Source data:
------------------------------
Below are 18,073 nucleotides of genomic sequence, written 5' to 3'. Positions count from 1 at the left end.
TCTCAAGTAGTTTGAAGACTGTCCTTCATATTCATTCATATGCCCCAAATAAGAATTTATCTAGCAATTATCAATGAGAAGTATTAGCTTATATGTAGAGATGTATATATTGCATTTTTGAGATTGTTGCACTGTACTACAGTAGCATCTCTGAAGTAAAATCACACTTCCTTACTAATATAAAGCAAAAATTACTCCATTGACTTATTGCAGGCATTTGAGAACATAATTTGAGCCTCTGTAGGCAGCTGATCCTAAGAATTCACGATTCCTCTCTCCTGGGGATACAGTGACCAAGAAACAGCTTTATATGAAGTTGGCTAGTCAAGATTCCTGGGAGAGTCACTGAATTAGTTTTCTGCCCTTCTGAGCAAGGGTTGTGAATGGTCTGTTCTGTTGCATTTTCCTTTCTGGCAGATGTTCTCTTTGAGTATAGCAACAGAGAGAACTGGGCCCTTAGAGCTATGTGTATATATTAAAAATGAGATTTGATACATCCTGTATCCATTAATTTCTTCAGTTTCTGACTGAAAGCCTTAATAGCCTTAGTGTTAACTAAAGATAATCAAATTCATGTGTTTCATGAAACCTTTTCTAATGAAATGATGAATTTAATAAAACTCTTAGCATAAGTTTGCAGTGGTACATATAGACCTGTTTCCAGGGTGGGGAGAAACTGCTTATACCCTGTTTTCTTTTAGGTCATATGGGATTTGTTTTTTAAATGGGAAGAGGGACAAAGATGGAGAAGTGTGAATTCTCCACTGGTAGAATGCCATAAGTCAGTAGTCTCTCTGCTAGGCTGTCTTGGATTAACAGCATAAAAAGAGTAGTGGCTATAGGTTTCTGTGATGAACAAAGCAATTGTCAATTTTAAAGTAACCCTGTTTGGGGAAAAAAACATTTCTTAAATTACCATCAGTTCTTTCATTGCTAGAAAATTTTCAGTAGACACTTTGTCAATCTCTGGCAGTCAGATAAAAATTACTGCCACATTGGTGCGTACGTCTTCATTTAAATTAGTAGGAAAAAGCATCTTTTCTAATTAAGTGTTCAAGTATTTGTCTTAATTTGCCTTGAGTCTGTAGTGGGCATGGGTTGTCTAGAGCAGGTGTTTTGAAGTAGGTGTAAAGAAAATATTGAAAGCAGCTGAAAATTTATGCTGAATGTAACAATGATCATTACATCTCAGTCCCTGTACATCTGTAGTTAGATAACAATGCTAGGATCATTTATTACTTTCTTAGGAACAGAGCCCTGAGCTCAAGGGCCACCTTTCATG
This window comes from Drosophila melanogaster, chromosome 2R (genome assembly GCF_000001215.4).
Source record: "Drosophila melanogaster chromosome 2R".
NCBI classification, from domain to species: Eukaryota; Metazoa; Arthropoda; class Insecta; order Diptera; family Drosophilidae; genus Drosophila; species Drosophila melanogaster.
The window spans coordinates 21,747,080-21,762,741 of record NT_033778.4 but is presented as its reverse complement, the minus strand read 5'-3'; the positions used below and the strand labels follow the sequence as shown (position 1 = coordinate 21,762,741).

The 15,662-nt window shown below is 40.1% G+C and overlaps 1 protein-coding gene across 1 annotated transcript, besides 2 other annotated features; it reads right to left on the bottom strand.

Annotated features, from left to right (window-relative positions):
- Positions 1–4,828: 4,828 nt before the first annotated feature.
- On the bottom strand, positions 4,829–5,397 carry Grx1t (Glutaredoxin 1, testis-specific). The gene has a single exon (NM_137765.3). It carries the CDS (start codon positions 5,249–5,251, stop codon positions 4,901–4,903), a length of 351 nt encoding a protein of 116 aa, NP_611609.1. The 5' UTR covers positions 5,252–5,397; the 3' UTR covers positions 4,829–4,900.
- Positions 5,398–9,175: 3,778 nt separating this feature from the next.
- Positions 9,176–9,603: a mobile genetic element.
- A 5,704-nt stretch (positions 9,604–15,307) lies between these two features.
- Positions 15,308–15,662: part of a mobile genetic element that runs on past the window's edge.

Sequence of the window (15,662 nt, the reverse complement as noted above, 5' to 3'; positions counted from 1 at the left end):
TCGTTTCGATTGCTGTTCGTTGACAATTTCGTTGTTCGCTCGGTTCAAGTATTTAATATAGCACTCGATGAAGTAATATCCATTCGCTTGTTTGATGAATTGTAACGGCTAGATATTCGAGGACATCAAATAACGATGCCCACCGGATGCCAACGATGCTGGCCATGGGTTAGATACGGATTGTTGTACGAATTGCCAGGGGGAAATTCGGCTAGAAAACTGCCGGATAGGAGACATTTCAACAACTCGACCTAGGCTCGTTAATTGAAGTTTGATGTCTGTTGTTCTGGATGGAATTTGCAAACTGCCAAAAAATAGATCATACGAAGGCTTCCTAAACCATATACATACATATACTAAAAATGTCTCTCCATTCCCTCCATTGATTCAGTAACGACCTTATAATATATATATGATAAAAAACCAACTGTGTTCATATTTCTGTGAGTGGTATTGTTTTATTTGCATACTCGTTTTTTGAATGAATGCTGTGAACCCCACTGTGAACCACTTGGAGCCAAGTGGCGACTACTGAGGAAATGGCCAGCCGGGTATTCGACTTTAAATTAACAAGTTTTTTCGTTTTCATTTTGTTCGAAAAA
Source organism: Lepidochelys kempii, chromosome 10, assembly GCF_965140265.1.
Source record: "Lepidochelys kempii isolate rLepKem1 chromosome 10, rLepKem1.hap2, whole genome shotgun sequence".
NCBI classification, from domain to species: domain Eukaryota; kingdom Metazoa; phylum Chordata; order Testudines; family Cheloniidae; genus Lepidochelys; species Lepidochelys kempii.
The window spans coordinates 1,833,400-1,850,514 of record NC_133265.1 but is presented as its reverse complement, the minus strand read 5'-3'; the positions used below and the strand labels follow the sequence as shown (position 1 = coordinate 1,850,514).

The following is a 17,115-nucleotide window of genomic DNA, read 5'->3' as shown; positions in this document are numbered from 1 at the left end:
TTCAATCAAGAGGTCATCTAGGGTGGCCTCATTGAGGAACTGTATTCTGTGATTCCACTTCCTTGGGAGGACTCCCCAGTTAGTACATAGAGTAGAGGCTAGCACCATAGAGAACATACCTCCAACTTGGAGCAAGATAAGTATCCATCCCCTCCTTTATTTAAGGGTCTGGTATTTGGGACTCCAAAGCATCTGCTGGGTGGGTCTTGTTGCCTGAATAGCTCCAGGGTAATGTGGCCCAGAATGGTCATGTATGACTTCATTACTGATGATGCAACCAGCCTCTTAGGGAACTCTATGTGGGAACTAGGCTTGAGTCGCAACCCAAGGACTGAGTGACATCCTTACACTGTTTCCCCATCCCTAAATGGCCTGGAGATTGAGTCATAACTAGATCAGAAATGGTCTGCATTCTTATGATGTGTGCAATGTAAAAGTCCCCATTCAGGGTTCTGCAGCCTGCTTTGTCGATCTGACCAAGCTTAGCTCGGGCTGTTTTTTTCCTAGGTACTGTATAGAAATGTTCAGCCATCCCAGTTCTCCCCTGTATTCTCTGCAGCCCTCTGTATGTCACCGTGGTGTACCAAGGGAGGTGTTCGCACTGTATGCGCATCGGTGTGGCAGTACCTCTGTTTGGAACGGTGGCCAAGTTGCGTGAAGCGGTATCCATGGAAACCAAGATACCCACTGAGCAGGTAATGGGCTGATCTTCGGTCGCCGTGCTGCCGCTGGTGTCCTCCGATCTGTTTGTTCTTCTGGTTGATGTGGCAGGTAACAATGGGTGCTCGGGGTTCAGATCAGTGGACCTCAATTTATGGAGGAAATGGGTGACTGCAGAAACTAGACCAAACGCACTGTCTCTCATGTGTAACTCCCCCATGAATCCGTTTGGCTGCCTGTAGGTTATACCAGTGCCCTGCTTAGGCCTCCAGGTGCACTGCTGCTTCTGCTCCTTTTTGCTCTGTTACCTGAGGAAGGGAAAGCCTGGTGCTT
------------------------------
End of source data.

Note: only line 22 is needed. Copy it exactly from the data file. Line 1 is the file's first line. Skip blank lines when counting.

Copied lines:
TTCAATCAAGAGGTCATCTAGGGTGGCCTCATTGAGGAACTGTATTCTGTGATTCCACTTCCTTGGGAGGACTCCCCAGTTAGTACATAGAGTAGAGGCTAGCACCATAGAGAACATACCTCCAACTTGGAGCAAGATAAGTATCCATCCCCTCCTTTATTTAAGGGTCTGGTATTTGGGACTCCAAAGCATCTGCTGGGTGGGTCTTGTTGCCTGAATAGCTCCAGGGTAATGTGGCCCAGAATGGTCATGTATGACTTCATTACTGATGATGCAACCAGCCTCTTAGGGAACTCTATGTGGGAACTAGGCTTGAGTCGCAACCCAAGGACTGAGTGACATCCTTACACTGTTTCCCCATCCCTAAATGGCCTGGAGATTGAGTCATAACTAGATCAGAAATGGTCTGCATTCTTATGATGTGTGCAATGTAAAAGTCCCCATTCAGGGTTCTGCAGCCTGCTTTGTCGATCTGACCAAGCTTAGCTCGGGCTGTTTTTTTCCTAGGTACTGTATAGAAATGTTCAGCCATCCCAGTTCTCCCCTGTATTCTCTGCAGCCCTCTGTATGTCACCGTGGTGTACCAAGGGAGGTGTTCGCACTGTATGCGCATCGGTGTGGCAGTACCTCTGTTTGGAACGGTGGCCAAGTTGCGTGAAGCGGTATCCATGGAAACCAAGATACCCACTGAGCAGGTAATGGGCTGATCTTCGGTCGCCGTGCTGCCGCTGGTGTCCTCCGATCTGTTTGTTCTTCTGGTTGATGTGGCAGGTAACAATGGGTGCTCGGGGTTCAGATCAGTGGACCTCAATTTATGGAGGAAATGGGTGACTGCAGAAACTAGACCAAACGCACTGTCTCTCATGTGTAACTCCCCCATGAATCCGTTTGGCTGCCTGTAGGTTATACCAGTGCCCTGCTTAGGCCTCCAGGTGCACTGCTGCTTCTGCTCCTTTTTGCTCTGTTACCTGAGGAAGGGAAAGCCTGGTGCTT